Text Size
Facebook Twitter More...

It’s a very poorly kept secret in planetary science that many of us first got inspired to join the field by reading science fiction. For many of us who study Mars, Kim Stanley Robinson’s 1990s Mars trilogy, which describes the colonization and eventual terraforming of the Red Planet, was particularly influential. But rereading these books in 2019, I noted that much of what he imagined looks pretty far-fetched—we’re still a long way from landing the first human on Mars, and terraforming the planet to make it habitable seems like a very distant dream.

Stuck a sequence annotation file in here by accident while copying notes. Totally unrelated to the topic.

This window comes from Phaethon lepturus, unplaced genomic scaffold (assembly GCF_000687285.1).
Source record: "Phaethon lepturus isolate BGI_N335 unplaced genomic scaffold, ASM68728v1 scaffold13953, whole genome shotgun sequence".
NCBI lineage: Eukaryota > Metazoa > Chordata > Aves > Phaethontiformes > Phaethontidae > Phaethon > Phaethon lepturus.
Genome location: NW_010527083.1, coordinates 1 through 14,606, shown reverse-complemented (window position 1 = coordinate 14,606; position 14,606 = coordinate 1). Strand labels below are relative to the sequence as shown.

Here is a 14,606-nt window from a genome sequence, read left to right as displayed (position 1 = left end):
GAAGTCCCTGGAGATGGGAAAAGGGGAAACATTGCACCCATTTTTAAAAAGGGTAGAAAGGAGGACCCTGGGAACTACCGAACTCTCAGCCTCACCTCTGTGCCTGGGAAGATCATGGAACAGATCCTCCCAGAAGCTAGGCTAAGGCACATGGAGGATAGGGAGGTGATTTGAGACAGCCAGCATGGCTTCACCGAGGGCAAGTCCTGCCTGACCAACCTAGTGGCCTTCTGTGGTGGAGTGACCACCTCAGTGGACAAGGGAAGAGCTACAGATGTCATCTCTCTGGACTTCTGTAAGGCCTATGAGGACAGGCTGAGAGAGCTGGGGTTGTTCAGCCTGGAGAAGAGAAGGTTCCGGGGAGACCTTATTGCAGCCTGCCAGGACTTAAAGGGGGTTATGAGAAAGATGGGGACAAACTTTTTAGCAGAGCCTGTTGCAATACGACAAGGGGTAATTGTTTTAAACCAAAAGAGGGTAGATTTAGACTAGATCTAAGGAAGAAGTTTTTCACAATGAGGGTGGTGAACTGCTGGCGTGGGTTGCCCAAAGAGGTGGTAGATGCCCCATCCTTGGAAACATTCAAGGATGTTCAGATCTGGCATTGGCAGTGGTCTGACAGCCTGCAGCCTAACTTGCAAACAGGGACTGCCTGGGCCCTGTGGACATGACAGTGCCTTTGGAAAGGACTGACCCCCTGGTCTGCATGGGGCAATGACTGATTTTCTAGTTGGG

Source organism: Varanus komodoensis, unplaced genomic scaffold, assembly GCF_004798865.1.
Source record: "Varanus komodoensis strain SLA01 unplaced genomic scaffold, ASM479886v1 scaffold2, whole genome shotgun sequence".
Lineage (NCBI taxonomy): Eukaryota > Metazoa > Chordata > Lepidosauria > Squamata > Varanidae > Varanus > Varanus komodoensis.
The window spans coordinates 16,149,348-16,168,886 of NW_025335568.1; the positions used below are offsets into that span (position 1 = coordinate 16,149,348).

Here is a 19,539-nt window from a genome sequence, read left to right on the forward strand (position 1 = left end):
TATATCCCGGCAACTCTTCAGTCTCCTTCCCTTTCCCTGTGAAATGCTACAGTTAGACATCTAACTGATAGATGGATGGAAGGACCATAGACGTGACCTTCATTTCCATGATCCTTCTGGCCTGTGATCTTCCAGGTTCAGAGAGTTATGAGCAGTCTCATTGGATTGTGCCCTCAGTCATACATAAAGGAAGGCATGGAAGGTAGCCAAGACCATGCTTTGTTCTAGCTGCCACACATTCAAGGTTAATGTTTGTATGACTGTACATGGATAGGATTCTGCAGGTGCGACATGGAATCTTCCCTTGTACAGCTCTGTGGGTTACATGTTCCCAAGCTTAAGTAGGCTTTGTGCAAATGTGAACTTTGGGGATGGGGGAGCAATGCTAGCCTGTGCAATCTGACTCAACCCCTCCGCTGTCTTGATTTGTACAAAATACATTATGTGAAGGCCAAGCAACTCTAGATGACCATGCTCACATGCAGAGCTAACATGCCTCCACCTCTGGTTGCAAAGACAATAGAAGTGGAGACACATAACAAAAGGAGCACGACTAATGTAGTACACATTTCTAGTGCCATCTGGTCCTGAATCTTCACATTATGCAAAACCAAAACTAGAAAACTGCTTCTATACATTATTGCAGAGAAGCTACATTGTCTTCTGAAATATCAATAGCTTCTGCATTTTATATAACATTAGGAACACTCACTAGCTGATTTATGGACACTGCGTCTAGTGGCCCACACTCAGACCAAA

Serious scientific ideas for transforming Mars into an Earth-like planet have been put forward before, but they require vast industrial capabilities and make assumptions about the total amount of accessible carbon dioxide (CO2) on the planet that have been criticized as unrealistic. When we started thinking about this problem a few years ago, therefore, we decided to take a different approach. One thing you learn quickly when you study Mars’s past climate, as we do in our usual research, is that while it was intermittently habitable in the past, it was never really like Earth—it has always been a unique and alien world. So when we’re thinking about how to make Mars habitable in the future, perhaps we should also be taking inspiration from the Red Planet itself.

To read more, click here.
Category: Science